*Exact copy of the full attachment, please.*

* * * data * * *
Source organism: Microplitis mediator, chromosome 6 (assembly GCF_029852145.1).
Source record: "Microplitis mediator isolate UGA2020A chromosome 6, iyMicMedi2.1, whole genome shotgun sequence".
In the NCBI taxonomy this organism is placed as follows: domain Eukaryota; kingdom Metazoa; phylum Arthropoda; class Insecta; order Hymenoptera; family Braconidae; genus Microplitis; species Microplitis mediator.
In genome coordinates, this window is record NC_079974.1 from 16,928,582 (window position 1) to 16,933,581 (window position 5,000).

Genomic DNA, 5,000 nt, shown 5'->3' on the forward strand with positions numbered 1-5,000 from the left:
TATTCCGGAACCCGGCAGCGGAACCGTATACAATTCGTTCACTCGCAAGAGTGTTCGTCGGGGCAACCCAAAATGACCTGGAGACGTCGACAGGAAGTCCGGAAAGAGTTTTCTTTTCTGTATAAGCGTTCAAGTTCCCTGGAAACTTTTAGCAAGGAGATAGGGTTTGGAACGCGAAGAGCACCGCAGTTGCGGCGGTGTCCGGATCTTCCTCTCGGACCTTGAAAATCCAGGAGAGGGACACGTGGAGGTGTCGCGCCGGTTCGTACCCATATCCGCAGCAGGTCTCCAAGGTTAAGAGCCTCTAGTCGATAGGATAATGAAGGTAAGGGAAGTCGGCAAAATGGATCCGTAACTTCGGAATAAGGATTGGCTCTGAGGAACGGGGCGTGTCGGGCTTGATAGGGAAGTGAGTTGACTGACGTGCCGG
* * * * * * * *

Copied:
Source organism: Microplitis mediator, chromosome 6 (assembly GCF_029852145.1).
Source record: "Microplitis mediator isolate UGA2020A chromosome 6, iyMicMedi2.1, whole genome shotgun sequence".
In the NCBI taxonomy this organism is placed as follows: domain Eukaryota; kingdom Metazoa; phylum Arthropoda; class Insecta; order Hymenoptera; family Braconidae; genus Microplitis; species Microplitis mediator.
In genome coordinates, this window is record NC_079974.1 from 16,928,582 (window position 1) to 16,933,581 (window position 5,000).

Genomic DNA, 5,000 nt, shown 5'->3' on the forward strand with positions numbered 1-5,000 from the left:
TATTCCGGAACCCGGCAGCGGAACCGTATACAATTCGTTCACTCGCAAGAGTGTTCGTCGGGGCAACCCAAAATGACCTGGAGACGTCGACAGGAAGTCCGGAAAGAGTTTTCTTTTCTGTATAAGCGTTCAAGTTCCCTGGAAACTTTTAGCAAGGAGATAGGGTTTGGAACGCGAAGAGCACCGCAGTTGCGGCGGTGTCCGGATCTTCCTCTCGGACCTTGAAAATCCAGGAGAGGGACACGTGGAGGTGTCGCGCCGGTTCGTACCCATATCCGCAGCAGGTCTCCAAGGTTAAGAGCCTCTAGTCGATAGGATAATGAAGGTAAGGGAAGTCGGCAAAATGGATCCGTAACTTCGGAATAAGGATTGGCTCTGAGGAACGGGGCGTGTCGGGCTTGATAGGGAAGTGAGTTGACTGACGTGCCGG